It’s taken a while for Alfonso Gomez-Rejon’s consideration of how electricity lit up the 19th century, THE CURRENT WAR, to finally make it to the big screen. This, ahem, illuminating story of the struggle of science, ego, and commerce was originally slated for a 2017 release, but became stuck in limbo when its distribution company, owned by Harvey Weinstein, went out of business in the wake of the Weinstein scandal. Two years later, 101 Studios has stepped up, allowing Gomez-Rejon the all but unheard of luxury of recutting his original film into what he really wanted to release. Hence its updated title of THE CURRENT WAR: THE DIRECTOR’S CUT.
We covered that last part during out conversation on October 3, 2019. I started, though, with an aesthetic question. When making a film about Thomas Edison, George Westinghouse, and Nikola Tesla as they compete to bring affordable and practical electric lighting to the world, what are the cinematic decisions about lighting?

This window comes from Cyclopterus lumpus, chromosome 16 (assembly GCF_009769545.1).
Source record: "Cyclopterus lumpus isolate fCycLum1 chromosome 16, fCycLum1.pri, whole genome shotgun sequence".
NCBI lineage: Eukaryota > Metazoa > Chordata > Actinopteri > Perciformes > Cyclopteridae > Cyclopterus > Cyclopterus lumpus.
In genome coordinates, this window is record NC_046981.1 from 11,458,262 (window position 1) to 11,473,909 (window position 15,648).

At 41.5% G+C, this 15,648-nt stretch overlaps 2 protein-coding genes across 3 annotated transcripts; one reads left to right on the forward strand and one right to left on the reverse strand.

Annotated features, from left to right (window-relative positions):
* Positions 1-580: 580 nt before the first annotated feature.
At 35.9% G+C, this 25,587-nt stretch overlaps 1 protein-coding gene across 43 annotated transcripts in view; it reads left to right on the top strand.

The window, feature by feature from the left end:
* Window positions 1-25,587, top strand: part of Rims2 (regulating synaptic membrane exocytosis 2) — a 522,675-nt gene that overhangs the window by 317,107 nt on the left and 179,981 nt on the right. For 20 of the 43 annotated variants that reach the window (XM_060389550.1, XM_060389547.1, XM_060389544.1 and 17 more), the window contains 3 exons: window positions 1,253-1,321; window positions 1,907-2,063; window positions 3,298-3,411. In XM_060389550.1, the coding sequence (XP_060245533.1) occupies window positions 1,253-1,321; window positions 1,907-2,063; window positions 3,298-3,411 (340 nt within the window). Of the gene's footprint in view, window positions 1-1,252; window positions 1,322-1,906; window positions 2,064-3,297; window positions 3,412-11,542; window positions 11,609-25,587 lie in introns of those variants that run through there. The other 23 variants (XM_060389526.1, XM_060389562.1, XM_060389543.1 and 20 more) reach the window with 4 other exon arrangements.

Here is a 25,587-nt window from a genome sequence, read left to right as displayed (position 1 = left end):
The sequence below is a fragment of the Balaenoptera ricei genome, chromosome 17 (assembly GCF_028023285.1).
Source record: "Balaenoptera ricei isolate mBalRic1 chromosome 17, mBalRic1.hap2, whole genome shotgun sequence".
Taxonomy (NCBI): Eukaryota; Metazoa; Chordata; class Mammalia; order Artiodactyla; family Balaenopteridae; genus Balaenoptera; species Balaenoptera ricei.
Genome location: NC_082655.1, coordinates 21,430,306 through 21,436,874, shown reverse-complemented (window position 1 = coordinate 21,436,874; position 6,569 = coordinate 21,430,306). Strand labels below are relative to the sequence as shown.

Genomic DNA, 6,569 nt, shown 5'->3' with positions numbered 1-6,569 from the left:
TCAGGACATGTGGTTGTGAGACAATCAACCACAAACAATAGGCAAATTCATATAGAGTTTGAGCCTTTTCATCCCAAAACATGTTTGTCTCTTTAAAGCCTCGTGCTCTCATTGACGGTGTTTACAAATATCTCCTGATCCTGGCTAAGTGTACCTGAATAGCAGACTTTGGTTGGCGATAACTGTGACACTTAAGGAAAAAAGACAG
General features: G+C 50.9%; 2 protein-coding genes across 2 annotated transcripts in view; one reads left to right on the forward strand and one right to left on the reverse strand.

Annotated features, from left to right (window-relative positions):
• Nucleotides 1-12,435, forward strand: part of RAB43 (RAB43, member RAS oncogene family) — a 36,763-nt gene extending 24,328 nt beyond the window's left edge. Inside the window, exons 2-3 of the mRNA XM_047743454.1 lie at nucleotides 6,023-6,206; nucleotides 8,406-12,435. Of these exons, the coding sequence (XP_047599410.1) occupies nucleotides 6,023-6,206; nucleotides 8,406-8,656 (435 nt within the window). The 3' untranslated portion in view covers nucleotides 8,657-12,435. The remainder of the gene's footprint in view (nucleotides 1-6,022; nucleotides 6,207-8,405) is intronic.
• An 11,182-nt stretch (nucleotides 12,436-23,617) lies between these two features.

We went on to talk the rock-and-roll approach he took to recreating the Gilded Age; the distinctly contemporary vibe that the rivalries depicted have; casting Tesla; and the difference between being famous and being right.
The film stars Benedict Cumberbatch as Edison, Michael Shannon as Westinghouse, and Nicholas Hoult as Tesla. It co-stars Katharine Waterston, Matthew McFayden, Tom Holland, and Tuppence Middleton. Gomez-Rejon directed from a script by Michael Mitnick, and his previous work includes ME AND EARL AND THE DYING GIRL, as well as television’s American Horror Story and Glee.